# AGI black box

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Created: May 10, 2018 / Updated: May 11, 2018 / Status: in progress / 4 min read (~607 words)

### Context

The ultimate goal of a simple AGI program is to be able to receive a set of inputs and to produce the desired output while having as little input from the user.

### Things to explore

• How do you recognize that a problem is time dependent?
• Should every type of input/output be converted into a generic format such as a number or a tensor?
• Given the brain functions "only" on electrical current signals, then it should be possible

## Supported problems

• X to C (constant) mapping
• (a, b, c, ..., z) -> alphabet
• (0, 1, 2, ..., 1000) -> number
• X to X mapping (identity)
• a -> a, b -> b, c -> c, ..., z -> z
• 0 -> 0, 1 -> 1, 2 -> 2, ..., 1000 -> 1000
• X to Y mapping
• 0 -> a, 1 -> b, 2 -> c, ..., 26 -> z
• a -> 0, b -> 1, c -> 2, ..., z -> 26
• Delayed X to Y mapping (the Y value should be produced with a delay t in the output sequence)
• a -> ., b -> ., c -> a, d -> b, e -> c, ..., z -> x
• X to Y mapping where the mapping changes over time
• 0 -> 5, 10 -> 25, 0 -> 10, 10 -> 30, 0 -> 12, 10 -> 23

## Types of inputs/outputs

• Numbers: integer, float
• Strings
• Lists
• Tensors
• Complex data structure

## Requirements

• The user must define inputs and outputs that are to be learned in order to reduce the problems' space
• In some cases, the black box agent should be able to generate optimal solutions given constraints
• The black box should be told the degree of freedom it has to update itself
• In some cases we want the black box function to be very rigid
• It should be able to generate simulated inputs and generate outputs, then verify whether its computed output is accurate

## What the black box can do?

• Record every input/output pair that goes through it

## Example case

Given a set of numbers mapping to another set of numbers (e.g., 1 -> 13, 23 -> 14, 36 -> 67, ...), we want the agent to learn as efficiently as possible this mapping.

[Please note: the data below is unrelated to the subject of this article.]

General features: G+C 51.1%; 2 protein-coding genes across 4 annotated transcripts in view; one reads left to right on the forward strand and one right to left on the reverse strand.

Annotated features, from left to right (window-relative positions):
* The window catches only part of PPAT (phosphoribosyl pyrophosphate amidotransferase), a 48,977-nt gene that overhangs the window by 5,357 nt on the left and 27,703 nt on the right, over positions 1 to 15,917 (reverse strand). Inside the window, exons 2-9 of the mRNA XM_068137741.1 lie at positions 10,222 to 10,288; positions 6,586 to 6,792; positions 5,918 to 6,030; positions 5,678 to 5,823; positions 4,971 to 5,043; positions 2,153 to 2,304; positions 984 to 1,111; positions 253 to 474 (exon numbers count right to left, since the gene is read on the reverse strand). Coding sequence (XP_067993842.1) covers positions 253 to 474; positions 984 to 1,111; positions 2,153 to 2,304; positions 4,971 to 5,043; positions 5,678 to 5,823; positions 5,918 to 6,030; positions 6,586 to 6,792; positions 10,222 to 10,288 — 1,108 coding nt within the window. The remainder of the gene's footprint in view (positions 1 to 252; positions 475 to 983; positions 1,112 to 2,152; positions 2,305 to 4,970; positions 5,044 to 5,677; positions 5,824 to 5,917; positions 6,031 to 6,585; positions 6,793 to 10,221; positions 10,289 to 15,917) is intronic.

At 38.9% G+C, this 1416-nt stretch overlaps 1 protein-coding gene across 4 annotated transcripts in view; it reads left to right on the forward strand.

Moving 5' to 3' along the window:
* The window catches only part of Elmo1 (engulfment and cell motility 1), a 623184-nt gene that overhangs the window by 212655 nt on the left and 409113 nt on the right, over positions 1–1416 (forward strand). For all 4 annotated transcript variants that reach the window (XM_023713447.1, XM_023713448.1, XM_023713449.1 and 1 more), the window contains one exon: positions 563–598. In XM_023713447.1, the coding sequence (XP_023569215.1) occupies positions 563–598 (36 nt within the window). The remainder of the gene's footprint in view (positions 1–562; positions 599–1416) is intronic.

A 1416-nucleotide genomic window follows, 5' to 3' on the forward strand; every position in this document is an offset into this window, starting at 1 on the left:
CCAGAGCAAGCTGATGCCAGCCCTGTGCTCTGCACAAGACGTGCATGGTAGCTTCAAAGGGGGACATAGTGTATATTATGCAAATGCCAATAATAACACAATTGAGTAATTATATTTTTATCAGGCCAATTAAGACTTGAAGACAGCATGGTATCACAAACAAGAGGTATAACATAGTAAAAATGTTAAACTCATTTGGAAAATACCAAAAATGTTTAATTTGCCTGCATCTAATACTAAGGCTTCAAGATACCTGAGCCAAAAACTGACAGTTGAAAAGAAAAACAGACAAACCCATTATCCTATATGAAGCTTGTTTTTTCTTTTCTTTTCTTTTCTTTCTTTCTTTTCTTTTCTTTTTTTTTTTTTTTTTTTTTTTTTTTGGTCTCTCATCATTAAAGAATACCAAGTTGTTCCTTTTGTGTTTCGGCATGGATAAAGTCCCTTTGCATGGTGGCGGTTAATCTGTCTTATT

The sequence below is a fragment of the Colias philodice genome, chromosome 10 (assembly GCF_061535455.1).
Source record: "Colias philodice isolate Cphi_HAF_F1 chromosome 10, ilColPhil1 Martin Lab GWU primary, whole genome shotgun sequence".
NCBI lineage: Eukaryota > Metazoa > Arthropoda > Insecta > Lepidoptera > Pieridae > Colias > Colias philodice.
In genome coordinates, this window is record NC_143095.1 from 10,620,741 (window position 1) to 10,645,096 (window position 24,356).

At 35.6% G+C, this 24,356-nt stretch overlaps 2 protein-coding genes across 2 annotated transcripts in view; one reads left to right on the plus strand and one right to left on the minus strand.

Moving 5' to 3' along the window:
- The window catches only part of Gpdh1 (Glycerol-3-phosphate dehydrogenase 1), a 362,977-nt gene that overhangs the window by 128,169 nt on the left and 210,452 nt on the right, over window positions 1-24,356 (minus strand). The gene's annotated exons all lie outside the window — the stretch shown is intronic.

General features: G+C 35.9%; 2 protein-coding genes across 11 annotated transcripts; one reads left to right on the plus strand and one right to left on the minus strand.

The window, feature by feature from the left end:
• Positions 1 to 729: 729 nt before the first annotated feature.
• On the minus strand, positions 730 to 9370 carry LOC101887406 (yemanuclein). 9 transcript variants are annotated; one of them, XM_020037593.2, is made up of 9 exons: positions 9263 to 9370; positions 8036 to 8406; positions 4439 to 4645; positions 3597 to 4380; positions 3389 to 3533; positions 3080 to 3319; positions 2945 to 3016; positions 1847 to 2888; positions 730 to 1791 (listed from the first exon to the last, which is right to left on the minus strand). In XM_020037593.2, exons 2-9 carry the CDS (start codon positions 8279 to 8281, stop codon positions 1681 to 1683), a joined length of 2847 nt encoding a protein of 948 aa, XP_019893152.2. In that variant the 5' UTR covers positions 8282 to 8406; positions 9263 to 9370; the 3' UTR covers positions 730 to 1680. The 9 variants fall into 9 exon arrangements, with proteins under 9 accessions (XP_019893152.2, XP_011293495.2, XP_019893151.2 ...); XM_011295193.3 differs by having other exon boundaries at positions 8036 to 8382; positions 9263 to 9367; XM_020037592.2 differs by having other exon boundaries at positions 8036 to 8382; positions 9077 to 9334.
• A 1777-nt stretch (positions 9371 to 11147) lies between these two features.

The best solution for this is to maintain a map of input -> output, and simply output the known output when a know input is received. This is known as the lookup table.
In an optimal case, the agent would be able to discover whether a simpler mathematical formulate appears to generate the output and would replace its lookup table with this function, hence saving a lot of memory at the expense of doing a bit of calculation.

In order to learn the mapping, the agent must receive sufficiently enough examples to build a complete lookup table of the inputs that it will expect to receive over its lifetime. This implies that the more complex/large the lookup table has to be, the more memory the agent needs to have in order to appear accurate. It can exchange memory at the cost of making more mistakes.

An agent for this simple use case has many strategies it can deploy when receiving unseen inputs. It can randomly pick any output value it knows. It can pick the most (or least) common output value. It can use retention policies (similar to cache policies) such as LRU, MRU, LFU, FIFO, LIFO, etc. to determine an element to return.

## Data structure case

In the case of the data structure inputs/outputs, then the problem becomes highly complex. Each field in itself becomes a problem that needs to be solved on its own as well as together with the other fields.
In most programming languages, integers are bound to a certain range, strings can form infinite sequences of integers